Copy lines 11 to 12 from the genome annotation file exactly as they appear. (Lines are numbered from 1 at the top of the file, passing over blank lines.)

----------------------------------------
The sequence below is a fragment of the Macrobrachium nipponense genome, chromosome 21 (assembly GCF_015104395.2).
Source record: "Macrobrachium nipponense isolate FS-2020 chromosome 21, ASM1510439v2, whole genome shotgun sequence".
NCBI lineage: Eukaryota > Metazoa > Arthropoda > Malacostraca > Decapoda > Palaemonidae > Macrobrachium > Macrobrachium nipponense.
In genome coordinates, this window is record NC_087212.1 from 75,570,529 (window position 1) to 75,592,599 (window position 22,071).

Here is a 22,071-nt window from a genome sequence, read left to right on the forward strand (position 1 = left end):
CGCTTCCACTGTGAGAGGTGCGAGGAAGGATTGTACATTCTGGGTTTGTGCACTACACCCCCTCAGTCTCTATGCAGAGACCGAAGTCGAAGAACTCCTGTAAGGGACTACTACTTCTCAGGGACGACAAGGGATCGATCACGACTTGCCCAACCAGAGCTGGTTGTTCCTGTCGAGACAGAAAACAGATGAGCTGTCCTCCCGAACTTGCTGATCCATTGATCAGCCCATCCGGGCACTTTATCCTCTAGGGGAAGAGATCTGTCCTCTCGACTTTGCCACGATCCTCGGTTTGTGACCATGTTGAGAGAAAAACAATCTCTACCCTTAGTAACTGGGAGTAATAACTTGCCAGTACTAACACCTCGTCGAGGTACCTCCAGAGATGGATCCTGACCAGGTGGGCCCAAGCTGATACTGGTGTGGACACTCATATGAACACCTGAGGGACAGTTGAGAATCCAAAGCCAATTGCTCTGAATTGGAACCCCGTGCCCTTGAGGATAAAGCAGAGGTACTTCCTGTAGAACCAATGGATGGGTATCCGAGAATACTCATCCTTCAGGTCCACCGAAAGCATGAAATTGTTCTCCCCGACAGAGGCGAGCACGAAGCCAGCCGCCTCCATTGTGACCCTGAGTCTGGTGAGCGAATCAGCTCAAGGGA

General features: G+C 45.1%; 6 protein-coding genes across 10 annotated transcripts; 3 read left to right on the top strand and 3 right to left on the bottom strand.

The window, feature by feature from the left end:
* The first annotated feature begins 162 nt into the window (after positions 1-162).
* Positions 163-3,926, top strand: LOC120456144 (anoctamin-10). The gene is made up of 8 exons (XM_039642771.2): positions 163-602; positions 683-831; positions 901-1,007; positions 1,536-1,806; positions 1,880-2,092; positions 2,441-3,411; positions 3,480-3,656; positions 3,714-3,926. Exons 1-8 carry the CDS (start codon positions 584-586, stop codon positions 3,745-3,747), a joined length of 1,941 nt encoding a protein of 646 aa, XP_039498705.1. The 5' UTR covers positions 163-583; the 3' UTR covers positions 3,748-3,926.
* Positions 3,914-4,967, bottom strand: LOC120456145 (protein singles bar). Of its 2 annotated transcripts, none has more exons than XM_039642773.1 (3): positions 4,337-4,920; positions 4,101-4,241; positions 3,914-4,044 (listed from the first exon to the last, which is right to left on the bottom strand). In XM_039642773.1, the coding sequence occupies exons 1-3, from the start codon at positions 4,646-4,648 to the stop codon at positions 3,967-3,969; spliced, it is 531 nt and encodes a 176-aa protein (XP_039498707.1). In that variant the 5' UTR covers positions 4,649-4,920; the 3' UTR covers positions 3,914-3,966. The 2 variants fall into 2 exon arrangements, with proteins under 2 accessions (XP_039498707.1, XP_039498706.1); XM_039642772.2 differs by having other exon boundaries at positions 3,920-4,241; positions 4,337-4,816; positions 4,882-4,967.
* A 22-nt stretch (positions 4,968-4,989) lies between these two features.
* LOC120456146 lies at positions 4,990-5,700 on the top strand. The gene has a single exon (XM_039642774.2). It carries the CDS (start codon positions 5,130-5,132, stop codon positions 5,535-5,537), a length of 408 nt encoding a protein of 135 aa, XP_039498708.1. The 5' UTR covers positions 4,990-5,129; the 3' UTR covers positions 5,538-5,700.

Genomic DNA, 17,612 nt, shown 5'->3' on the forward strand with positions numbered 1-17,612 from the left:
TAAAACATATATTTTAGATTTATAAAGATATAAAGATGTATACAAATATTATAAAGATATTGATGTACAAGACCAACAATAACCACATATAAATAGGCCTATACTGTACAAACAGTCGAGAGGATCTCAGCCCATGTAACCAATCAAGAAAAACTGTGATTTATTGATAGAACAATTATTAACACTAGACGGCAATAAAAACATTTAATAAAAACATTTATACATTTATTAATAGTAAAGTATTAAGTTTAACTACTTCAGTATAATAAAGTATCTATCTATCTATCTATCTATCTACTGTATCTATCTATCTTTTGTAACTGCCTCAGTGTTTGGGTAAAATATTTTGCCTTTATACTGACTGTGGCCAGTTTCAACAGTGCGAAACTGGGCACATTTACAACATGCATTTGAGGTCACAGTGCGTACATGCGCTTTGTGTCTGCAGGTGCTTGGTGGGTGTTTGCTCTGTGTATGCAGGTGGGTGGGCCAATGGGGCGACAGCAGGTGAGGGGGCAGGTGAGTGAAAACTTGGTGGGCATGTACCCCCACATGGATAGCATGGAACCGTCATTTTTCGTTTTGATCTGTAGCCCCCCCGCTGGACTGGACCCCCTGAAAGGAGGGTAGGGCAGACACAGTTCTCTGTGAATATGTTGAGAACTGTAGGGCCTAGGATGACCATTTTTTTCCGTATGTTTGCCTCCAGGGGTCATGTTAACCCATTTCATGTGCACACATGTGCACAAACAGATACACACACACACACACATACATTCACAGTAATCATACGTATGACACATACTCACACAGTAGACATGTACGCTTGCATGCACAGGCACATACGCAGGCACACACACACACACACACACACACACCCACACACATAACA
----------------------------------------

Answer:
* Positions 3,914-4,967, bottom strand: LOC120456145 (protein singles bar). Of its 2 annotated transcripts, none has more exons than XM_039642773.1 (3): positions 4,337-4,920; positions 4,101-4,241; positions 3,914-4,044 (listed from the first exon to the last, which is right to left on the bottom strand). In XM_039642773.1, the coding sequence occupies exons 1-3, from the start codon at positions 4,646-4,648 to the stop codon at positions 3,967-3,969; spliced, it is 531 nt and encodes a 176-aa protein (XP_039498707.1). In that variant the 5' UTR covers positions 4,649-4,920; the 3' UTR covers positions 3,914-3,966. The 2 variants fall into 2 exon arrangements, with proteins under 2 accessions (XP_039498707.1, XP_039498706.1); XM_039642772.2 differs by having other exon boundaries at positions 3,920-4,241; positions 4,337-4,816; positions 4,882-4,967.
* A 22-nt stretch (positions 4,968-4,989) lies between these two features.